Results Support Infection Control Measures

She added: "In the context of ward-based care, our results support IPC measures designed to protect against exposure to infectious virus on surfaces and in the air, such as appropriate PPE, as well as applying measures designed to contain shed virus within hospitalised patients' isolation rooms, including the use of negative pressure rooms and doffing areas."

Senior author Dr Jake Dunning, consultant in infectious diseases at the Royal Free Hospital in London, said: "It is important to note that detection of virus, even when demonstrated to be infectious, does not necessarily mean that exposure to the virus in real life would result in infection of the exposed person. However, it does reveal a potential transmission risk and one that is reasonable to control in hospital settings.

"Our results confirm that the strict IPC measures we follow in specialist infectious diseases centres are necessary and appropriate."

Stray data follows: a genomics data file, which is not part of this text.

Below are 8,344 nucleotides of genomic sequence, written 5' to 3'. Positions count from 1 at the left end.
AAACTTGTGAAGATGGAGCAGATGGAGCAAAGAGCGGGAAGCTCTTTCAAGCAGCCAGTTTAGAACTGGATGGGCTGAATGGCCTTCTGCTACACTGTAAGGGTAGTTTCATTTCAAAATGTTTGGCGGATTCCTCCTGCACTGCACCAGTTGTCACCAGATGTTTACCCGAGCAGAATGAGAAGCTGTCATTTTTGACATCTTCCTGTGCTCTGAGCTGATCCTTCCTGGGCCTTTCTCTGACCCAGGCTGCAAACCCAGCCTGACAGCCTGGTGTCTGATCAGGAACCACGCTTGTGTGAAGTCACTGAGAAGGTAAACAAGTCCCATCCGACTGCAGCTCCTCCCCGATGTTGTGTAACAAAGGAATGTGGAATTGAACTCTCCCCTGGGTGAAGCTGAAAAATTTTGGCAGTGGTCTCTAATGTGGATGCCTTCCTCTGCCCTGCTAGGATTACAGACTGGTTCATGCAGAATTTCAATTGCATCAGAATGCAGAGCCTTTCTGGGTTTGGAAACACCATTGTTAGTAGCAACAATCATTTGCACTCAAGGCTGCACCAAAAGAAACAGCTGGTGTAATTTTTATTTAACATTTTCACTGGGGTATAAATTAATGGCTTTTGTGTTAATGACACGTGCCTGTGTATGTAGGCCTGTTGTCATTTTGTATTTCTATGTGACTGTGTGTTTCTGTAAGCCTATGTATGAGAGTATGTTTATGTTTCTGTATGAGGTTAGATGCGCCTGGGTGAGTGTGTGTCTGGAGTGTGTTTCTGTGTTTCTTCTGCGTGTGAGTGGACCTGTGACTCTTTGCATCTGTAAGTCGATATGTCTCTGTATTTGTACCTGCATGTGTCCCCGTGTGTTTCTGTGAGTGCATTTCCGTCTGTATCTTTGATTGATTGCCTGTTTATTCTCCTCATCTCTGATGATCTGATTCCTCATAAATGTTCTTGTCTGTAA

However, the team cautioned that their investigation specifically evaluated exposure risks when caring for patients admitted to specialist facilities in hospitals. "The results and recommendations may, therefore, not apply to other settings, such as outpatient clinics where patients attend for a short time, interactions differ, and the virus is unlikely to accumulate to such an extent."

Airborne Transmission not Supported

They added: "There is no suggestion that transmission of monkeypox virus via aerosols is a common way for the infection to spread from one person to another."

In a linked editorial, Dimie Ogiona, professor of medicine and infectious diseases at the Niger Delta University in Nigeria, and Folasade Tolulope Ogunsola, professor of clinical microbiology at the University of Lagos in Nigeria, said: "Historically, fewer than a dozen cases of health care-associated human monkeypox have been reported in endemic African countries."